The glistening blue-green river flowed right by our campsite. Fishermen with their gear also walked right through, which they technically shouldn’t have, but the way the campground was set up, the riverfront campsites were really the only easy-access points for those camping on the other side of the camp loop. Besides, allowing them to walk through gained us a pair of nice, very fresh salmon filets! Yum!
Cooper River South is on the other side of the highway from the Kenai River, and is one of my favorite overnight campgrounds. Quiet and well, forested, sites are nicely spaced and the camp host is attentive and helpful. A few of the sites on this campground loop actually back onto the smaller but still lovely Cooper River – something I think most campers there don’t even realize.
Another campground just a couple miles further down the Sterling Hwy, the Russian River Campground, would seem from its name to have riverside (or at least river-view) sites, but I’m thinking you must need some secret code to access them. I sure didn’t have one.
I tried twice. Once, I ended up paying to spend the night at the Russian River Ferry Landing, which was a paved parking lot. Probably a wrong turn on my part. You do have a view of the Russian River and can fish from shore, which is a big draw for fishermen … but camping on asphalt is not my idea of camping. Still, I DID see a bear!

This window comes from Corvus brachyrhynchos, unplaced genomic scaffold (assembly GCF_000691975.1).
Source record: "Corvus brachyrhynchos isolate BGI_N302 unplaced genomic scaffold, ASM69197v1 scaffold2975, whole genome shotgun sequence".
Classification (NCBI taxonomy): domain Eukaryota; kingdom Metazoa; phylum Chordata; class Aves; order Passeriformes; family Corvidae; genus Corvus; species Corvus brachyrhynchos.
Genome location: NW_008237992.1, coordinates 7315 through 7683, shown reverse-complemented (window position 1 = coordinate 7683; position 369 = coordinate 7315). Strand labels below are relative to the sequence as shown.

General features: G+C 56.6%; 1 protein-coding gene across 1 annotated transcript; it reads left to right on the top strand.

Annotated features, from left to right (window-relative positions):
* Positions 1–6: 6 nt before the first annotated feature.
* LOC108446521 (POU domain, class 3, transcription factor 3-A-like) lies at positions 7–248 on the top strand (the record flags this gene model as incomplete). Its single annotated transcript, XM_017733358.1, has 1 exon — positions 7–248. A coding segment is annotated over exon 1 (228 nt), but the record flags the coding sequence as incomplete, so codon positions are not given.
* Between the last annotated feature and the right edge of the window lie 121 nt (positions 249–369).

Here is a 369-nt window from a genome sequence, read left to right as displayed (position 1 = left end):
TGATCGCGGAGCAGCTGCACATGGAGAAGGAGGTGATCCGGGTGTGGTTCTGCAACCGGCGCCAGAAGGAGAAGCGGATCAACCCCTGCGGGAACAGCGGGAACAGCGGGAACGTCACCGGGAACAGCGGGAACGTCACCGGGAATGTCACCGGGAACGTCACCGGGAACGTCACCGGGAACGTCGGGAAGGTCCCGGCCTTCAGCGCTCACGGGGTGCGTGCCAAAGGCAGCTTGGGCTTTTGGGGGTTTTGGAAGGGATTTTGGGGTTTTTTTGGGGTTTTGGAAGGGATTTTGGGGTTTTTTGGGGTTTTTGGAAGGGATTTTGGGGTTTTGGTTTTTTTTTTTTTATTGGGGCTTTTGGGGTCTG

When I finally tried the actual Russian River Campground, the site they assigned me (I wasn’t given a choice) was beautiful and woodsy, but SO high up the mountain, I couldn’t even hear the river, much less see it.
My site was also remarkably isolated, with no other campers in sight, in spite of it being late July and the height of tourist and fishing season. I guess everyone else had found campsites down closer to the river?
I found myself walking Rhonda close to the RV and carrying my Hike & Strike walking stick more to give me courage than because I needed it for walking. There’s bears in them there woods! Who was I going to call for help?
Although perhaps the perfect campsite/campground for tourists looking to find the true “Alaskan Experience”, it gave me the willies.
I quickly decided I was happier being closer to Cooper’s Landing, with the friendly camp host nearby and Two Brothers Roadhouse within walking distance from my camp.